In the middle of the night on Thursday, Republicans in the U.S. Senate voted to take the first steps toward repealing the Affordable Care Act before the end of the month. Connecticut must be ready to step in when the law finally dies.
Unfortunately, nobody knows what that’s going to look like yet. Republicans are scrambling to put together some kind of replacement. No one seems sure what that replacement will be, or how much of the original law will be kept. President-elect Donald J. Trump has promised to reveal a plan of his own once his Health and Human Services nominee is confirmed, which makes things even more uncertain. There are tons of unanswered questions, such as whether there will be some kind of lengthy transition period between laws or, instead, there will simply be a repeal of the ACA with no replacement at all.
It’s odd that Republicans never bothered to come up with a replacement law until now. It’s almost as if the whole thing was a cynical political stunt that they never expected to have to deliver on.
The agonizing back-and-forth between President-elect Donald J. Trump and congressional Republicans over what to do about Obamacare would be funny if the health care of millions of people didn’t hang in the balance. The GOP is like the dog that caught the car.
It’s not going to be easy for them from here. Plenty of provisions of the law are popular, like young people being able to stay on their parents’ plans until age 26 and insurers not being able to deny people coverage based on pre-existing conditions. It also turns out that the millions of people who bought insurance through the exchanges may not be thrilled if they are suddenly thrown off their plans.
But while Congress desperately tries to get its act together, there are plenty of scared people in Connecticut and the rest of the country who are wondering what they’re going to do when the health care coverage they’ve been depending on goes away or changes. They are not counting on Congress to do what’s right or to even remember they exist.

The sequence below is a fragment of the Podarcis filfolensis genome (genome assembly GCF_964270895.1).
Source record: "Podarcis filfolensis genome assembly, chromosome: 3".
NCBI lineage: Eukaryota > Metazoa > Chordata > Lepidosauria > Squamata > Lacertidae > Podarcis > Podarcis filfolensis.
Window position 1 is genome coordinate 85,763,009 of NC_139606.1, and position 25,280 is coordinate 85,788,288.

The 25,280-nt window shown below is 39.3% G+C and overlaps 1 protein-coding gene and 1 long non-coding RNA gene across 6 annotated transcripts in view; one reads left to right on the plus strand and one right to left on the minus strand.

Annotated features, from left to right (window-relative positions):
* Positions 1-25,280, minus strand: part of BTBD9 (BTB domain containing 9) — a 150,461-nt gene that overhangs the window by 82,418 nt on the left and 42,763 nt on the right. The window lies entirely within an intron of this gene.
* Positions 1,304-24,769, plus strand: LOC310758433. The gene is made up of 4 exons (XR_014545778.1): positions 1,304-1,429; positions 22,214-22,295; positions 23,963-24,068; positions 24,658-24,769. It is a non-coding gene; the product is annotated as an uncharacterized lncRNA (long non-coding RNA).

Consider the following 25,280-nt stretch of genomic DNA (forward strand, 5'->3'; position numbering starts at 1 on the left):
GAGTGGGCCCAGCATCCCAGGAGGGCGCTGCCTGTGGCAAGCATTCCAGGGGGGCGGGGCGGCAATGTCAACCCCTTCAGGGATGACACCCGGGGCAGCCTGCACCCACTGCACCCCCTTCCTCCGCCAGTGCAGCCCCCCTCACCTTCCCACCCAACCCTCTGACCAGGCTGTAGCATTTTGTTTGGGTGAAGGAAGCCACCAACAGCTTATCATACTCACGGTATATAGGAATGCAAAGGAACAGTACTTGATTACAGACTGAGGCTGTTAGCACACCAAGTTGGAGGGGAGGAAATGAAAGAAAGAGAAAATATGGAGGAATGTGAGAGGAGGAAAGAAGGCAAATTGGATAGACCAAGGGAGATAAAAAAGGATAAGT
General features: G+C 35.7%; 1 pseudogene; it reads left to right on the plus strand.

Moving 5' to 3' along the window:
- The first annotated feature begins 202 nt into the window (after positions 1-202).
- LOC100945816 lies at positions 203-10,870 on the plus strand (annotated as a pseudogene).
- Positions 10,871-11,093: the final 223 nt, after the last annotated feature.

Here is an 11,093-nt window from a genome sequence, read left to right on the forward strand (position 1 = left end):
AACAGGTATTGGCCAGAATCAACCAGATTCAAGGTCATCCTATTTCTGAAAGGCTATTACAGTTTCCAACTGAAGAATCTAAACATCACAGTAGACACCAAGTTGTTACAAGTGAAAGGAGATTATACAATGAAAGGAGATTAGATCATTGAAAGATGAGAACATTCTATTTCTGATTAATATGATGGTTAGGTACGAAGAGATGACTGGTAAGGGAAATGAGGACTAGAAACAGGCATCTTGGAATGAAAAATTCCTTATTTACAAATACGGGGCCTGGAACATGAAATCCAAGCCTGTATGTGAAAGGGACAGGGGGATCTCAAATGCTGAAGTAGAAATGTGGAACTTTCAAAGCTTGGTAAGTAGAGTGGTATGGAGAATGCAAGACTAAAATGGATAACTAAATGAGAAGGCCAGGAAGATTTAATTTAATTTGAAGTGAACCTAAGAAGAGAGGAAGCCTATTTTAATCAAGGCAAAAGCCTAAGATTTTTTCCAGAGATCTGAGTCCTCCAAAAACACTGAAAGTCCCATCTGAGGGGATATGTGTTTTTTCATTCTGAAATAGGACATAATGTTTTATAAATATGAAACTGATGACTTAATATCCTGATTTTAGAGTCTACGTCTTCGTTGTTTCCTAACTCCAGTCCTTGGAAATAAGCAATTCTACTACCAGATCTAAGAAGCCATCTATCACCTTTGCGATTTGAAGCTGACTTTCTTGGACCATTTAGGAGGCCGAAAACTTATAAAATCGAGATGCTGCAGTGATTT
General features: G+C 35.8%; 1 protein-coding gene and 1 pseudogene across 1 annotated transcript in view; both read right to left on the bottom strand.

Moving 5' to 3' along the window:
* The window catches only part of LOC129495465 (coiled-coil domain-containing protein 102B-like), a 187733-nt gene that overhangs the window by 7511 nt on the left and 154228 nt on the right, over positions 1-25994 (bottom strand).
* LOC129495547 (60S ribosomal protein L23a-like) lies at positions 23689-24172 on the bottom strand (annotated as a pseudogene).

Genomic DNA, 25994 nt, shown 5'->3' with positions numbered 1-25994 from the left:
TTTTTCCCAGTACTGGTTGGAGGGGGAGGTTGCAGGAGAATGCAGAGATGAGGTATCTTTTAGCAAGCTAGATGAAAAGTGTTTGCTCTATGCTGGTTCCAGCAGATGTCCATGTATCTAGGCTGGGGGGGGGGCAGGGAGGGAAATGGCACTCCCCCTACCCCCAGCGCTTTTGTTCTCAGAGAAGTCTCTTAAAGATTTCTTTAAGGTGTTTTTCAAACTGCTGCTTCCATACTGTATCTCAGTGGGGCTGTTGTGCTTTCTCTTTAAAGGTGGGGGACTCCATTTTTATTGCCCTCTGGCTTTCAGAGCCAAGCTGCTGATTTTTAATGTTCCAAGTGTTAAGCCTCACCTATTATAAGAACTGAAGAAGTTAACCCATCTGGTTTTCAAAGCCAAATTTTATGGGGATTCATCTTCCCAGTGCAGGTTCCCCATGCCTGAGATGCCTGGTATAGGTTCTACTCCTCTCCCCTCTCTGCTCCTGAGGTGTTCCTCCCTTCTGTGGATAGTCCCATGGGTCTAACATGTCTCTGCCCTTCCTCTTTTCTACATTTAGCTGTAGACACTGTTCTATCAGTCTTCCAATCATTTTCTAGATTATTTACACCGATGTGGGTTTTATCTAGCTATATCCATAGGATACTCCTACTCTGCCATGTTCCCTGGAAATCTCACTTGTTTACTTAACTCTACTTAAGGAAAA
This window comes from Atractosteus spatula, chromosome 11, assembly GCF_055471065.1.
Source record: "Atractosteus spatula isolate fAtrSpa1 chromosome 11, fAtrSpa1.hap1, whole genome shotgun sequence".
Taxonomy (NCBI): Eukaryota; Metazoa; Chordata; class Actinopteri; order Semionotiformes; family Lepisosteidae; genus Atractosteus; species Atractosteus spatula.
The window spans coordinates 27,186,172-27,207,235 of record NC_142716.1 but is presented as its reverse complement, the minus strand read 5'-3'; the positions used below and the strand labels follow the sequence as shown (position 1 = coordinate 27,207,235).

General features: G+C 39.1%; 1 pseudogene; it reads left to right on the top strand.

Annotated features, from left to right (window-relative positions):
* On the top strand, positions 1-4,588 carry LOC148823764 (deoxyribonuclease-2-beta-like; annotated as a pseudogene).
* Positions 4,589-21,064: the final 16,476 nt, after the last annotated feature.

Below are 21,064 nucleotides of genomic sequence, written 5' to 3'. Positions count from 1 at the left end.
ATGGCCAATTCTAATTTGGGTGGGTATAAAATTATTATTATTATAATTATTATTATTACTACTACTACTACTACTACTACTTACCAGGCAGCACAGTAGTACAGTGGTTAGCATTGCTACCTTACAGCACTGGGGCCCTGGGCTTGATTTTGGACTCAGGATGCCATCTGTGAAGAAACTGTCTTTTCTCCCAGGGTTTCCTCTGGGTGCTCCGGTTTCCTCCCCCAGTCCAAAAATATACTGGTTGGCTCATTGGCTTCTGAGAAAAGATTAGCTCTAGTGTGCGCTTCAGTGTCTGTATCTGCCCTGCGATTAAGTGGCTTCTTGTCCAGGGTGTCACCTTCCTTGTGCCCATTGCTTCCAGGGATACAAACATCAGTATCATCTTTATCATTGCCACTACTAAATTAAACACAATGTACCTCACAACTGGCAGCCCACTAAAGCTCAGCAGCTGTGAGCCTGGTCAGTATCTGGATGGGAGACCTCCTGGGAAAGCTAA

This is where the states must step in. The Connecticut legislature should be seriously examining ways to ensure that our people, especially the most vulnerable, get the health care and protections they need.
What can the state actually do, though, should Congress lose its collective mind and repeal the ACA without replacing any of it? We have a few options.
First, the state could pass some kind of quick fix that would require insurance plans sold in the state to have a few of the more popular Obamacare/ACA provisions. This wouldn’t be too difficult to do. The state can and does require insurers to include certain things, but it would also leave too many out in the cold should the insurance exchanges and individual mandate disappear.
The second thing we could do is what the state was attempting to do back in 2009 before the ACA became law, which was to set up an insurance pool through which the public could buy plans. That pool would have included state employees and retirees, and it would have been fairly close in practice to what Massachusetts was already doing with MassHealth. It was regrettably named “SustiNet,” which is a cringeworthy play on the state’s motto “Qui Transtulit Sustinet” (“He who transplanted me here sustains me still”).
This law was sidelined after the ACA was passed, because it was no longer necessary. But reviving SustiNet would be a worthy response to the current crisis, and the fact that the insurance pool would be ready-made with state employees and retirees could actually make it stronger. The state would bring its own massive negotiating power to the table to be able to get decent, cost-effective coverage.
The third thing we could consider is something we’ll never do. We don’t have the money, our people are so brainwashed by right wing propaganda that they’d never accept it, and Vermont’s effort to try to do just this failed.
But … if we want to jettison the heartless, costly, and fragile insurance-based system entirely, we could finally try for single-payer health care. The initial cost would be staggering, true, but everyone would finally be covered, and employers wouldn’t have to foot the bill for the health care of their workers anymore. It won’t happen, I know. Still.
The only thing we can’t afford to do is nothing. The last year has taught us that the worst can and will happen. We must be ready.
Susan Bigelow is an award-winning columnist and the founder of CTLocalPolitics. She lives in Enfield with her wife and their cats.
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